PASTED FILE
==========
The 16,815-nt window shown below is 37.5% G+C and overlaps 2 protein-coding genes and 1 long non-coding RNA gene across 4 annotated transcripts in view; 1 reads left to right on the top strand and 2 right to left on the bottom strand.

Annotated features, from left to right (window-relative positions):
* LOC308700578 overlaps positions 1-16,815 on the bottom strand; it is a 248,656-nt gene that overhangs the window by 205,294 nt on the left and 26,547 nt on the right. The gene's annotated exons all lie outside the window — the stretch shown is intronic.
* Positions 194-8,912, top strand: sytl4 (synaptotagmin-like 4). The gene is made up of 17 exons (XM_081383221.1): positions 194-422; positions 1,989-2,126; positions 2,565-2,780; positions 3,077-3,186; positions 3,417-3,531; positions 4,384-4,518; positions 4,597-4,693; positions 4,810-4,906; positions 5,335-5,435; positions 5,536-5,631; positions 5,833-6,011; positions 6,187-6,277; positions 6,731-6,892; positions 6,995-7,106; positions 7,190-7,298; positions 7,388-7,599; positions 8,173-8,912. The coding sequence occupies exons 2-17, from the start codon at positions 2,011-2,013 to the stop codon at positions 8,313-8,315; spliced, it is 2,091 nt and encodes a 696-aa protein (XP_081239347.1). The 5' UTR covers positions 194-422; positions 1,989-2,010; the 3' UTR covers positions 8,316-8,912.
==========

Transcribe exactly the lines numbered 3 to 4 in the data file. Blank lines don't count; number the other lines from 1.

* LOC308700578 overlaps positions 1-16,815 on the bottom strand; it is a 248,656-nt gene that overhangs the window by 205,294 nt on the left and 26,547 nt on the right. The gene's annotated exons all lie outside the window — the stretch shown is intronic.
* Positions 194-8,912, top strand: sytl4 (synaptotagmin-like 4). The gene is made up of 17 exons (XM_081383221.1): positions 194-422; positions 1,989-2,126; positions 2,565-2,780; positions 3,077-3,186; positions 3,417-3,531; positions 4,384-4,518; positions 4,597-4,693; positions 4,810-4,906; positions 5,335-5,435; positions 5,536-5,631; positions 5,833-6,011; positions 6,187-6,277; positions 6,731-6,892; positions 6,995-7,106; positions 7,190-7,298; positions 7,388-7,599; positions 8,173-8,912. The coding sequence occupies exons 2-17, from the start codon at positions 2,011-2,013 to the stop codon at positions 8,313-8,315; spliced, it is 2,091 nt and encodes a 696-aa protein (XP_081239347.1). The 5' UTR covers positions 194-422; positions 1,989-2,010; the 3' UTR covers positions 8,316-8,912.